AirTalk for April 4, 2013

Amidst threats, questions about North Korea’s nuclear strength

David Guttenfelder/AP

North Korean soldiers, led by their national flag bearers, march on a street in Pyongyang, North Korea on Saturday, March 16, 2013.

As military tension escalates in North Korea, the U.S. is left wondering about the nation’s true nuclear capabilities. North Korea has moved a missile to its coast, and according to South Korean military officials, it has “considerable range,” though not enough to reach American shores, according to reports.

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North Korea has been famously ambiguous about its true technological strength, frequently making claims to possess missiles and weapons they don’t and notoriously doctoring photos to create a public image of increased arms strength. North Korea has threatened an attack on the U.S. with “smaller, lighter and diversified” nuclear weapons, but South Korean defense has said that missile movements could be for testing or drills, and many analysts doubt the range and accuracy of North Korean weapons.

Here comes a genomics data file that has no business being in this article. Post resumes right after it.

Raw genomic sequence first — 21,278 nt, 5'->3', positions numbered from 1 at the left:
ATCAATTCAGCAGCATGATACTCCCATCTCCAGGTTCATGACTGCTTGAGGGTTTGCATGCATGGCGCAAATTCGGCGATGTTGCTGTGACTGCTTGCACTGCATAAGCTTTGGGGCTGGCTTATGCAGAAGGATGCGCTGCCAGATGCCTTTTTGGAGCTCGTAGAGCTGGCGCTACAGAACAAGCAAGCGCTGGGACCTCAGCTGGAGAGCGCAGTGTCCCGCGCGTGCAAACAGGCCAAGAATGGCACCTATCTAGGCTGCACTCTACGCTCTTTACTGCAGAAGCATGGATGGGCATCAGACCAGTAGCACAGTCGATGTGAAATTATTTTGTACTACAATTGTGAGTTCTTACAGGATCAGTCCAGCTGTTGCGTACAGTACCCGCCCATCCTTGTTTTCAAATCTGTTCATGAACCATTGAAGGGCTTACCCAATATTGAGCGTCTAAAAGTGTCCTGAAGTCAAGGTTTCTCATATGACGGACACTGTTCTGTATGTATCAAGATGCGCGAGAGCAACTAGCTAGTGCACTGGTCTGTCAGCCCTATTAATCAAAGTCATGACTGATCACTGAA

What is North Korea’s true nuclear capability? How would the United States handle an attempted attack, even if a missile couldn’t reach American shores? Could an attack on South Korea inspire U.S. retaliation?

Guest:
Joseph Cirincione,  President of Ploughshares Fund. He is the author of "Bomb Scare: The History and Future of Nuclear Weapons and Deadly Arsenals: Nuclear, Biological and Chemical Threats” (Carnegie Endowment for International Peace, 2005)


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